A U.S. scientific agency recently said that climate change may not be the only threat to coral reefs. In fact, rapidly-increasing acidity levels in the oceans may present just as significant a risk to the integrity of the reefs. The acidity causes a kind of “ocean osteoporosis” as it impairs the formation of coral skeletons.
Jane Lubchenco, chief of the National Oceanic and Atmospheric Administration, called the increasing acidity levels the “equally evil twin” of climate change in an interview with The Associated Press. She says that the combination of climate change and increased acidity levels places tremendous stress on the reefs, adding “it’s a very serious situation.”
At first, scientists did not recognize the risk the increased acidity presented to the reefs. They predicted that water from different ocean depths would mix, thus diluting potential sources of increased ocean acidity. But they found that the chemical changes in the ocean are localized near the ocean surface, thus presenting a major threat to the coral reefs.
The problems of climate change and increased acidity, though they act on the reefs in different ways, may be related problems. The acidity originates from increased carbon dioxide levels in the atmosphere. Ocean waters absorb the excess carbon dioxide, leading to chemical reactions that increase acidity. Carbon dioxide is also one of the most significant greenhouse gases contributing to climate change.
A number of charts put together by the U.S. Environmental Protection Agency, reveal several key findings about the relationship between climate change and ocean acidity. Data demonstrates that ocean carbon dioxide levels have risen, accompanied by an increase in acidity. Data also suggests that over the last several-hundred years, ocean acidity has risen globally, especially in the Atlantic.
Measurements made over the last few decades have demonstrated that ocean carbon dioxide levels have risen, accompanied by an increase in acidity (that is, a decrease in pH) (see Figure 1).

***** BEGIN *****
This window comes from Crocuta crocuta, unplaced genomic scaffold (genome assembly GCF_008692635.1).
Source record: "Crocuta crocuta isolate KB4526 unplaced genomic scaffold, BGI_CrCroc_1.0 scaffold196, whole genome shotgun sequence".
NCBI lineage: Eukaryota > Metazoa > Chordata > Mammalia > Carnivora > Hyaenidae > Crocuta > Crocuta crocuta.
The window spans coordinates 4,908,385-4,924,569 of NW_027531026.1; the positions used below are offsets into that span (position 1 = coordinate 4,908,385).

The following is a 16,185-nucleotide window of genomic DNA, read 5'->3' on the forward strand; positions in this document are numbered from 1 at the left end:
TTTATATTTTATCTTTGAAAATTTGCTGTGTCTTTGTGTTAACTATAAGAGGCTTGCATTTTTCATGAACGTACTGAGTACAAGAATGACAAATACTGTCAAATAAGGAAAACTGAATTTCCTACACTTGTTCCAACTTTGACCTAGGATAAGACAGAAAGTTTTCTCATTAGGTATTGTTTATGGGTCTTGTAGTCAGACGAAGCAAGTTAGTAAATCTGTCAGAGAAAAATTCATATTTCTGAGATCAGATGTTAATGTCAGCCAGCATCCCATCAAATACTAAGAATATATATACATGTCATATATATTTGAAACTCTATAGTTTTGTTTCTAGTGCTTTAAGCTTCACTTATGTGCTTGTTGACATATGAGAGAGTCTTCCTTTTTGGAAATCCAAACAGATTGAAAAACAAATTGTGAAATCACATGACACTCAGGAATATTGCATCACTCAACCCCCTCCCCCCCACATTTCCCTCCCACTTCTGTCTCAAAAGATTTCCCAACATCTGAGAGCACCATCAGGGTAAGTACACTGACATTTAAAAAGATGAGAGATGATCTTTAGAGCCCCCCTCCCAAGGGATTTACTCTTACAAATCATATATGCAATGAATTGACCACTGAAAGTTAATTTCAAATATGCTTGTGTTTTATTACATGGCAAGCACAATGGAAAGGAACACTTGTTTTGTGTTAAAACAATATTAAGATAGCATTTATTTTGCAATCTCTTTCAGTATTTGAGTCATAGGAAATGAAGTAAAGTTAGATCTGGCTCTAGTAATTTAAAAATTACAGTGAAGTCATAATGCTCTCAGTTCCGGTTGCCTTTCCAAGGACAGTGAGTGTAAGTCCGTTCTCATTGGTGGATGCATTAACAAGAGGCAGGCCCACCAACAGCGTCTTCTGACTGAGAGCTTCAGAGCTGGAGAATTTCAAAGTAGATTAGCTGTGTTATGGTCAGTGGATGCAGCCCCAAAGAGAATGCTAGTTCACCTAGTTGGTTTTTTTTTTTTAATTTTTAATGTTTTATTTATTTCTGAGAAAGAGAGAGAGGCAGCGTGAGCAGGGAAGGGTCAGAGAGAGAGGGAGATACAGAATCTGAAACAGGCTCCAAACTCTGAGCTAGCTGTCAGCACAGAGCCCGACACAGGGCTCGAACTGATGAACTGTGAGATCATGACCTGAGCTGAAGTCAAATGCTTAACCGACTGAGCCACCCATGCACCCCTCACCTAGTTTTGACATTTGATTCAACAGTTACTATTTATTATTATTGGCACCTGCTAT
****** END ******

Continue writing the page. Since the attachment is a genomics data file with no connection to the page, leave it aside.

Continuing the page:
Dr. Lubchenco says of the increasing acidity: “It’s yet another reason to be very seriously concerned about the amount of carbon dioxide that is in the atmosphere now and the additional amount we continue to put out.”
Increased acidity poses a threat to more than just the reefs. Acid also slows the growth rate of shelled organisms such as oysters. Some species of fish may also be impacted as the acidity can dull their sense of smell, damaging their ability to detect predators. The implications may be far greater, though much research remains to be done. Some fish may be unable to find food sources and salmon may be unable to find their natal streams if the effects of increased acidity turn out to be particularly damaging.
There are, at the moment, no long-term solutions to the problem of ocean acidity. Measuring instruments that detect acidity levels can warn oyster growers and others concerned with ocean acidity of increases in acidity levels in time to find other sources of water than the ocean.
Better solutions are necessary. According to Dr. Lubchenco, “The carbon dioxide that we have put in the atmosphere will continue to be absorbed by oceans for decades. It is going to be a long time before we can stabilize and turn around the direction of change simply because it’s a big atmosphere and it’s a big ocean.”
Also on Monday, NOAA announced that it has upgraded its methods of predicting and monitoring coral bleaching. Coral bleaching–or the whitening of coral–can now be predicted up to four months into the future with a new global seasonal outlook system.
“This advance in bleaching warning systems represents another milestone in our efforts to save the world’s critically important reef systems,” said Dr. Lubchenco in a statement. “The state of reefs today should raise concerns for everyone. Reef ecosystems are globally important, and healthy reefs are the life-line for local communities. Their continued existence is a moral imperative for the global community.”
NOAA says that healthy coral reefs provide millions of dollars to local economies through tourism and fishing.